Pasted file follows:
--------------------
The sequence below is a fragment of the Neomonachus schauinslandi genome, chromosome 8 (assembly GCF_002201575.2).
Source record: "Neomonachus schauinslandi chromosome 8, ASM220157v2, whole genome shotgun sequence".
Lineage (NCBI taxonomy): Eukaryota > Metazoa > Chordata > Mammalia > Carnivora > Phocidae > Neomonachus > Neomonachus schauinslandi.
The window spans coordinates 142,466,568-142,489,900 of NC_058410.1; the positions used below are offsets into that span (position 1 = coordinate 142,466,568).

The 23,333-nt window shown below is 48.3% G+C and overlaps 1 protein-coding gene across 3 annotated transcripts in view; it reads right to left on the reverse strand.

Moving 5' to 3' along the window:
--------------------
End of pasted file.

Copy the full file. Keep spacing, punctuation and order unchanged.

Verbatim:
The sequence below is a fragment of the Neomonachus schauinslandi genome, chromosome 8 (assembly GCF_002201575.2).
Source record: "Neomonachus schauinslandi chromosome 8, ASM220157v2, whole genome shotgun sequence".
Lineage (NCBI taxonomy): Eukaryota > Metazoa > Chordata > Mammalia > Carnivora > Phocidae > Neomonachus > Neomonachus schauinslandi.
The window spans coordinates 142,466,568-142,489,900 of NC_058410.1; the positions used below are offsets into that span (position 1 = coordinate 142,466,568).

The 23,333-nt window shown below is 48.3% G+C and overlaps 1 protein-coding gene across 3 annotated transcripts in view; it reads right to left on the reverse strand.

Moving 5' to 3' along the window: